Last November, Canadian lobsterman Robin Russell was pulling up his catch when he found a unicorn of sorts: Peeking out among the mottled burnt orange and brown was a pastel lobster, sporting a shell of baby blue, pink, and periwinkle.
Initially unsure what to do with the rainbow-clad critter, Russell eventually decided to donate the lobster—dubbed “Lucky”—to the Huntsman Marine Science Centre in Saint Andrews, New Brunswick. But recently, Russell’s Instagram post featuring Lucky’s unusual coloration resurfaced and is making waves online.
Though there aren’t firm stats on the true abundance, the lobster is certainly a rare find. Similarly colored creatures only turn up once every four to five years, says Michael Tlusty, associate professor of sustainability and food solutions at the University of Massachusetts Boston.
Lobster coloring is all thanks to a pigment called astaxanthin. It’s an antioxidant that’s thought to be biologically important. “Humans would call it a ‘superfood,’” notes Tlusty, adding “but I don’t believe in ‘superfoods.’”
The pigment changes color depending on how it’s contorted. In the skin, the pigment is hanging loose and fee, retaining a bright red color. But inside the shell, proteins bind the astaxanthin. “These proteins grab it and twist it, and it actually turns blue,” Tlusty explains. In the outermost layer of shell, the proteins there bend it again, turning it yellow.
Stacking up the reds, blues, and yellows produces the muddy brown coloration of lobsters in the wild. (They don’t actually turn red till you cook them, which denatures the proteins binding the pigment, turning it back to red.)
For the unicorn-colored lobster, it is likely just low in pigment. Though it dons a rainbow of pastel hues, they’re all pretty faint, says Tlusty. The reason behind this lack of color, however, is unclear. The oddball could be the result of either a genetic mutation or its reliance on a low-pigment food source.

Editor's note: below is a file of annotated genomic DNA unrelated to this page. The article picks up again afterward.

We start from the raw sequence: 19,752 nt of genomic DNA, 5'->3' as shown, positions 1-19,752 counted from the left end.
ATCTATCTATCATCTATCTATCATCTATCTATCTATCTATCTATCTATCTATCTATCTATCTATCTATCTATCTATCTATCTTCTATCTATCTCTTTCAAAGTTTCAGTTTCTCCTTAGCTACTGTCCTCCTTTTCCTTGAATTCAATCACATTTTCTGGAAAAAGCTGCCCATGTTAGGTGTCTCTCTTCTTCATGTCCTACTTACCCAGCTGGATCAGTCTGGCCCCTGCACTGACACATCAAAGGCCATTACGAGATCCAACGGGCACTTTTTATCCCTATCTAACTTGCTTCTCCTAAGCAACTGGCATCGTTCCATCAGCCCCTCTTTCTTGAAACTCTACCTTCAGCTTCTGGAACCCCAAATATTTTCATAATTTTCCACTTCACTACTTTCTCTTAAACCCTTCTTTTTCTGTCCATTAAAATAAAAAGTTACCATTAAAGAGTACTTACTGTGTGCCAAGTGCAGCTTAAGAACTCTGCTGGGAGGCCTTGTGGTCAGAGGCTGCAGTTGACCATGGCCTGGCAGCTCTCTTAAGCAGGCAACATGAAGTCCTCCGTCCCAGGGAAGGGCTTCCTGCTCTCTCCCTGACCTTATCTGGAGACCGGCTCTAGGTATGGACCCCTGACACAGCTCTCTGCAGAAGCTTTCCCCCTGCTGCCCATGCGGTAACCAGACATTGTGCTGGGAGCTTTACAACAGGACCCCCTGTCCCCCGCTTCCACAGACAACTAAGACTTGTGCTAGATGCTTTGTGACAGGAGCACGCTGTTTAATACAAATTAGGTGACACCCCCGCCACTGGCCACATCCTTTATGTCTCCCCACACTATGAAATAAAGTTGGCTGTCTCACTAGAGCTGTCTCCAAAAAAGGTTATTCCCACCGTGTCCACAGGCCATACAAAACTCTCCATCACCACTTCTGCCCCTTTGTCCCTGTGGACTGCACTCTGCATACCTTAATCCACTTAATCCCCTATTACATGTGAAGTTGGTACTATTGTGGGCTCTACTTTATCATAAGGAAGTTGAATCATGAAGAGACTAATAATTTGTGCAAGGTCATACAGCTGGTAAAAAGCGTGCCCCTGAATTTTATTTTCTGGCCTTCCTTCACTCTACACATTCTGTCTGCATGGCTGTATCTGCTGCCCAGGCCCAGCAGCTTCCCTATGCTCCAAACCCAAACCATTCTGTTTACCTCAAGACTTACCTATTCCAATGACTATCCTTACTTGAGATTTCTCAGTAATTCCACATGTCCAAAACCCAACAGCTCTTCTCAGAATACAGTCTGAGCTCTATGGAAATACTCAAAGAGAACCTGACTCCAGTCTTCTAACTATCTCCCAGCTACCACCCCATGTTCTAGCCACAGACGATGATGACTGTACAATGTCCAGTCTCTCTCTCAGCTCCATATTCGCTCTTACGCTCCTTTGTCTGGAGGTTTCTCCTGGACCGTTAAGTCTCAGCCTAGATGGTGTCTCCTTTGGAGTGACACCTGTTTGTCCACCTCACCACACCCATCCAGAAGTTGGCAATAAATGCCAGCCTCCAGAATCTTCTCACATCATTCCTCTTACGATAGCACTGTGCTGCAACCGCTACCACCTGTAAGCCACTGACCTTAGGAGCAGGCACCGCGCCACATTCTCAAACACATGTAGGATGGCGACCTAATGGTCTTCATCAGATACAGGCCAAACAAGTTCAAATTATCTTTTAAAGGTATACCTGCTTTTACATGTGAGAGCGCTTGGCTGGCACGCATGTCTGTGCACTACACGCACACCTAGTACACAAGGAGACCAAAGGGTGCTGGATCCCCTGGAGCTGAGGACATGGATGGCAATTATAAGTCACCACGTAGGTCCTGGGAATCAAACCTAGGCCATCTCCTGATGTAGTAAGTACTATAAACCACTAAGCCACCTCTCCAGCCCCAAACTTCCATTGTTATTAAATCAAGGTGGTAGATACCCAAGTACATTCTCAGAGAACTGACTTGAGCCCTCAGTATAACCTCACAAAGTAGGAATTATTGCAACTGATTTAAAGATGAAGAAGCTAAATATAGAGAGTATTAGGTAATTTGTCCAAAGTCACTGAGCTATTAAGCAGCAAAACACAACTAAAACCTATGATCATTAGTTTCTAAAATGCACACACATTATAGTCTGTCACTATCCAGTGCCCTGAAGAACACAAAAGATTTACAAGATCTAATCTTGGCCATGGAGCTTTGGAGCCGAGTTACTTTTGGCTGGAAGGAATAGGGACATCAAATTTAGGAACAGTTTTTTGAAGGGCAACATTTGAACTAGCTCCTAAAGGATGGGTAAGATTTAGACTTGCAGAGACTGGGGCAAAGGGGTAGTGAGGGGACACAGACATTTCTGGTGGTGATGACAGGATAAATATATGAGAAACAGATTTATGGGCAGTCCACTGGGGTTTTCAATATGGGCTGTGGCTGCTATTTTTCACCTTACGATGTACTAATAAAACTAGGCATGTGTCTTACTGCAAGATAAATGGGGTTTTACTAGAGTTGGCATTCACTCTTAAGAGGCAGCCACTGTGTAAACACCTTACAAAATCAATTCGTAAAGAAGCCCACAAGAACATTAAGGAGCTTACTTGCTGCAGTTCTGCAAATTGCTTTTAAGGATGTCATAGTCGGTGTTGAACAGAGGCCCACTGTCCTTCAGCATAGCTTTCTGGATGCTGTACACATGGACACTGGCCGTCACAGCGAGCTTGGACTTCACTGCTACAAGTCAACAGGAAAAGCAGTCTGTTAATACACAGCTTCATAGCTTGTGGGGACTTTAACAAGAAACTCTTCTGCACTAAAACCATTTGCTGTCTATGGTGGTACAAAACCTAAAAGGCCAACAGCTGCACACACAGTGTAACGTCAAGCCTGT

Tlusty has actually unintentionally created white lobsters in the past. He spent 20 years working at the New England Aquarium doing lobster research, raising baby lobsters for the work. In an attempt to save money, Tlusty turned to an inexpensive, astaxanthin-free lobster chow.
The lobsters grew perfectly healthy, but they were ghost white.
“A lot of animals eat this and incorporate this color into their pigmentation,” says Tlusty. “Flamingos do it, salmon do it, and it turns out lobsters do it.” But if any of these creatures turn to a pigment-free diet, their coloration fades to white.
It’s possible that Lucky was feasting on the bait that fishermen dumped into the sea, says Tlusty, rather than a more common lobster diet that includes astaxanthin-rich creatures like crabs and shrimp.
A genetic mutation could also be causing the cotton candy coloration, affecting the proteins that bind to the pigments. These mutations can produce some crazy colorings—brilliant blue or yellow lobsters, speckled calicos, or even two-toned split lobsters.
One way to figure out this colorful mystery is to watch what happens to Lucky as it grows. If the reason behind its unusual color is diet, eating pigment-rich foods could make it turn orangey brown the next time it molts.
But if a genetic mutation lies behind the rainbow, then food won’t change its tone—and this crazy-colored critter will remain a unicorn.